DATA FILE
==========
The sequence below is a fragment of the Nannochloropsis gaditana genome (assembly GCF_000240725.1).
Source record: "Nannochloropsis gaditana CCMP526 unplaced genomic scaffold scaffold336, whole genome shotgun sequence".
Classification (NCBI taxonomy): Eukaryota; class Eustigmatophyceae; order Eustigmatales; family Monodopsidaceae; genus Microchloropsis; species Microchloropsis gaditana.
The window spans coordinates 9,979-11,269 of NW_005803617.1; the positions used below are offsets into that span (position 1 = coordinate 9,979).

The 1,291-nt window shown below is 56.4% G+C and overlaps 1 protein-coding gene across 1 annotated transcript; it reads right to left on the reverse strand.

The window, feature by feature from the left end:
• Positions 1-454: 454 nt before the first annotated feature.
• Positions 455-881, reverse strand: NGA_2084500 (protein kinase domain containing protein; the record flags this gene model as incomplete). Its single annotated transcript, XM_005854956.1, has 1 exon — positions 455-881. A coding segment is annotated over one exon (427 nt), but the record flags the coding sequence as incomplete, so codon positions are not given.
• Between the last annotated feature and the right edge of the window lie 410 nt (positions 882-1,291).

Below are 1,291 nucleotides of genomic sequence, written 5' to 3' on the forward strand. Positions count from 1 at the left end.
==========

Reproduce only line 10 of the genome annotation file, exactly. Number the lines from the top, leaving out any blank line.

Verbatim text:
Below are 1,291 nucleotides of genomic sequence, written 5' to 3' on the forward strand. Positions count from 1 at the left end.